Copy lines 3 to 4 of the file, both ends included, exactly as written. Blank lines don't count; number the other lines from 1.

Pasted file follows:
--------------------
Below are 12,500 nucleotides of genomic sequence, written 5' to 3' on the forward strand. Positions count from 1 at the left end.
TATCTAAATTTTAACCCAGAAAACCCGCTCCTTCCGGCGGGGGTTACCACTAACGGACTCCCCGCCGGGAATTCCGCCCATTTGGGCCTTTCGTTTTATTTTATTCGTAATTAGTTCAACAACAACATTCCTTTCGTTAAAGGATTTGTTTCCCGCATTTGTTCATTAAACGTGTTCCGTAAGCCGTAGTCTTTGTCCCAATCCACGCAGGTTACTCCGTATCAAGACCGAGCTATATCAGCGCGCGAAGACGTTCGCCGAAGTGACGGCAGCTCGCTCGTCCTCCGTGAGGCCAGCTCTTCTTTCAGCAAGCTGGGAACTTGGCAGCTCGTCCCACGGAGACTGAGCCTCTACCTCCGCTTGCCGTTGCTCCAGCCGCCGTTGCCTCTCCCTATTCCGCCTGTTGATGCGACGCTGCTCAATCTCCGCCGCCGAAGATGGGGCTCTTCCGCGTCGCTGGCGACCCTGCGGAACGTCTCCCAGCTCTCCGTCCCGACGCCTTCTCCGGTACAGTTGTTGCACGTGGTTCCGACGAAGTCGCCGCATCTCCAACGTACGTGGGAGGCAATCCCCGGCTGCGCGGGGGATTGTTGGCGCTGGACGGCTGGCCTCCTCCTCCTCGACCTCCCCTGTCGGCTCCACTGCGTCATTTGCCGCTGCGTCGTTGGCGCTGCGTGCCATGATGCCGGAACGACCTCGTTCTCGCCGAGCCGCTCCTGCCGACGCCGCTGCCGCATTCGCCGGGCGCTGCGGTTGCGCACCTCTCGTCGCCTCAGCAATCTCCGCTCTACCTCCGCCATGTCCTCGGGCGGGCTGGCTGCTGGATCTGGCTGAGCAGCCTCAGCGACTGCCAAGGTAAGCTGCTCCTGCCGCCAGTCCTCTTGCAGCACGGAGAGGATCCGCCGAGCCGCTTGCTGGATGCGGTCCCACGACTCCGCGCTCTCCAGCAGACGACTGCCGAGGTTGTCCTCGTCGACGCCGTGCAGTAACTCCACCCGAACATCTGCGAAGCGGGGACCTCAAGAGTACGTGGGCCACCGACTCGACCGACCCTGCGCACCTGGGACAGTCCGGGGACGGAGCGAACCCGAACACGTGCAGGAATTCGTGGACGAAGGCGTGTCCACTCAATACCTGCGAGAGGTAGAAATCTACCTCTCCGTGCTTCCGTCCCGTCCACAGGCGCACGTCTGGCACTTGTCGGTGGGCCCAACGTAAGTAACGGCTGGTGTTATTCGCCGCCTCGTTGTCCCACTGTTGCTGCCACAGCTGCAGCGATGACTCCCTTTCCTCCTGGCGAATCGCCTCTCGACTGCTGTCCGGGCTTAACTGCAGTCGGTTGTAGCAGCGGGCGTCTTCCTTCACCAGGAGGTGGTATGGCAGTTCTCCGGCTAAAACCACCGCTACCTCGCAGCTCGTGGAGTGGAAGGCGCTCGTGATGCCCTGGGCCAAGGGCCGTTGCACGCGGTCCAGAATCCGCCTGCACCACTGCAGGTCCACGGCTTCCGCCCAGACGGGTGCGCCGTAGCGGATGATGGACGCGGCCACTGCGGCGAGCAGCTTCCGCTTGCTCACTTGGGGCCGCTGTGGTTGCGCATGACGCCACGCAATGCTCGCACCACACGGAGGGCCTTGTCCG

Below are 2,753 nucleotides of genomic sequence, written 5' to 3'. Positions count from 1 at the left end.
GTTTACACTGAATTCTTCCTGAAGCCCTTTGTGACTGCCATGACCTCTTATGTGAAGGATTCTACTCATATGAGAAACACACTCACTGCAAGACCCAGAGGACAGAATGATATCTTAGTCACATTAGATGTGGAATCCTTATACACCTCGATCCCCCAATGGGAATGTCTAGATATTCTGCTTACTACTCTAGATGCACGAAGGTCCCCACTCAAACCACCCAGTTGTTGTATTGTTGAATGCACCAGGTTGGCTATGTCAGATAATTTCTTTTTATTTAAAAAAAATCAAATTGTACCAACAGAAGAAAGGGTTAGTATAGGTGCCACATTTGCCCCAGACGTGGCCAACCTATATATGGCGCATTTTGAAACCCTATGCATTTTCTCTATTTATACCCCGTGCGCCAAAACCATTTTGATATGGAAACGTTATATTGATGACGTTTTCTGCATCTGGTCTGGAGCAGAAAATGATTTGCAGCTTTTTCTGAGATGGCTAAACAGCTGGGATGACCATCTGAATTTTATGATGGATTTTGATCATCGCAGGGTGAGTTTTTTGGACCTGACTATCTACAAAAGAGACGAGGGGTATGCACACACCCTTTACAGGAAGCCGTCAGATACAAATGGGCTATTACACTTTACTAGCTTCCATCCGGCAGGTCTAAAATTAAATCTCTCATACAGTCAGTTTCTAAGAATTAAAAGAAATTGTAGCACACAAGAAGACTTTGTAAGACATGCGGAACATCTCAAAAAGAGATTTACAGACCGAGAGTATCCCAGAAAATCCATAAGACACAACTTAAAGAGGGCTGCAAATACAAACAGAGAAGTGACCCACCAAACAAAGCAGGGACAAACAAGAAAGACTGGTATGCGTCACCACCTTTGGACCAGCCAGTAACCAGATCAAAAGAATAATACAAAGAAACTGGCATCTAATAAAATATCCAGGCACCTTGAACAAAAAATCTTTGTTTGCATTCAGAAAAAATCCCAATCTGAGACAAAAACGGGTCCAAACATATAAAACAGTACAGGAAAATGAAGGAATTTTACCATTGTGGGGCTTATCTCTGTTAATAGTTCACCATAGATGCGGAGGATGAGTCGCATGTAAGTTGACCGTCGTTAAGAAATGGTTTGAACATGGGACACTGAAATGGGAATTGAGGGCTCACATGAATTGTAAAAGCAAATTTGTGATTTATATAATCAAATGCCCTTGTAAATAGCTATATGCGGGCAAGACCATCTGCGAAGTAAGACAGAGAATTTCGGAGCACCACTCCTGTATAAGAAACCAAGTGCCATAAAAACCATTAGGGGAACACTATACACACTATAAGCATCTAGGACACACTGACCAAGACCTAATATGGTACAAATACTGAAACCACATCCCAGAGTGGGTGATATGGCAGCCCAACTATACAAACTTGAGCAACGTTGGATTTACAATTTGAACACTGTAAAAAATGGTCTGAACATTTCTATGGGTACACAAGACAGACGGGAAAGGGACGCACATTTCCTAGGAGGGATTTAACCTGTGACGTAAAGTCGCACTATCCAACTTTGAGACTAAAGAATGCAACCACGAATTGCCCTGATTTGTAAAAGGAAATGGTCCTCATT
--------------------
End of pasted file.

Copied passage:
Below are 2,753 nucleotides of genomic sequence, written 5' to 3'. Positions count from 1 at the left end.
GTTTACACTGAATTCTTCCTGAAGCCCTTTGTGACTGCCATGACCTCTTATGTGAAGGATTCTACTCATATGAGAAACACACTCACTGCAAGACCCAGAGGACAGAATGATATCTTAGTCACATTAGATGTGGAATCCTTATACACCTCGATCCCCCAATGGGAATGTCTAGATATTCTGCTTACTACTCTAGATGCACGAAGGTCCCCACTCAAACCACCCAGTTGTTGTATTGTTGAATGCACCAGGTTGGCTATGTCAGATAATTTCTTTTTATTTAAAAAAAATCAAATTGTACCAACAGAAGAAAGGGTTAGTATAGGTGCCACATTTGCCCCAGACGTGGCCAACCTATATATGGCGCATTTTGAAACCCTATGCATTTTCTCTATTTATACCCCGTGCGCCAAAACCATTTTGATATGGAAACGTTATATTGATGACGTTTTCTGCATCTGGTCTGGAGCAGAAAATGATTTGCAGCTTTTTCTGAGATGGCTAAACAGCTGGGATGACCATCTGAATTTTATGATGGATTTTGATCATCGCAGGGTGAGTTTTTTGGACCTGACTATCTACAAAAGAGACGAGGGGTATGCACACACCCTTTACAGGAAGCCGTCAGATACAAATGGGCTATTACACTTTACTAGCTTCCATCCGGCAGGTCTAAAATTAAATCTCTCATACAGTCAGTTTCTAAGAATTAAAAGAAATTGTAGCACACAAGAAGACTTTGTAAGACATGCGGAACATCTCAAAAAGAGATTTACAGACCGAGAGTATCCCAGAAAATCCATAAGACACAACTTAAAGAGGGCTGCAAATACAAACAGAGAAGTGACCCACCAAACAAAGCAGGGACAAACAAGAAAGACTGGTATGCGTCACCACCTTTGGACCAGCCAGTAACCAGATCAAAAGAATAATACAAAGAAACTGGCATCTAATAAAATATCCAGGCACCTTGAACAAAAAATCTTTGTTTGCATTCAGAAAAAATCCCAATCTGAGACAAAAACGGGTCCAAACATATAAAACAGTACAGGAAAATGAAGGAATTTTACCATTGTGGGGCTTATCTCTGTTAATAGTTCACCATAGATGCGGAGGATGAGTCGCATGTAAGTTGACCGTCGTTAAGAAATGGTTTGAACATGGGACACTGAAATGGGAATTGAGGGCTCACATGAATTGTAAAAGCAAATTTGTGATTTATATAATCAAATGCCCTTGTAAATAGCTATATGCGGGCAAGACCATCTGCGAAGTAAGACAGAGAATTTCGGAGCACCACTCCTGTATAAGAAACCAAGTGCCATAAAAACCATTAGGGGAACACTATACACACTATAAGCATCTAGGACACACTGACCAAGACCTAATATGGTACAAATACTGAAACCACATCCCAGAGTGGGTGATATGGCAGCCCAACTATACAAACTTGAGCAACGTTGGATTTACAATTTGAACACTGTAAAAAATGGTCTGAACATTTCTATGGGTACACAAGACAGACGGGAAAGGGACGCACATTTCCTAGGAGGGATTTAACCTGTGACGTAAAGTCGCACTATCCAACTTTGAGACTAAAGAATGCAACCACGAATTGCCCTGATTTGTAAAAGGAAATGGTCCTCATT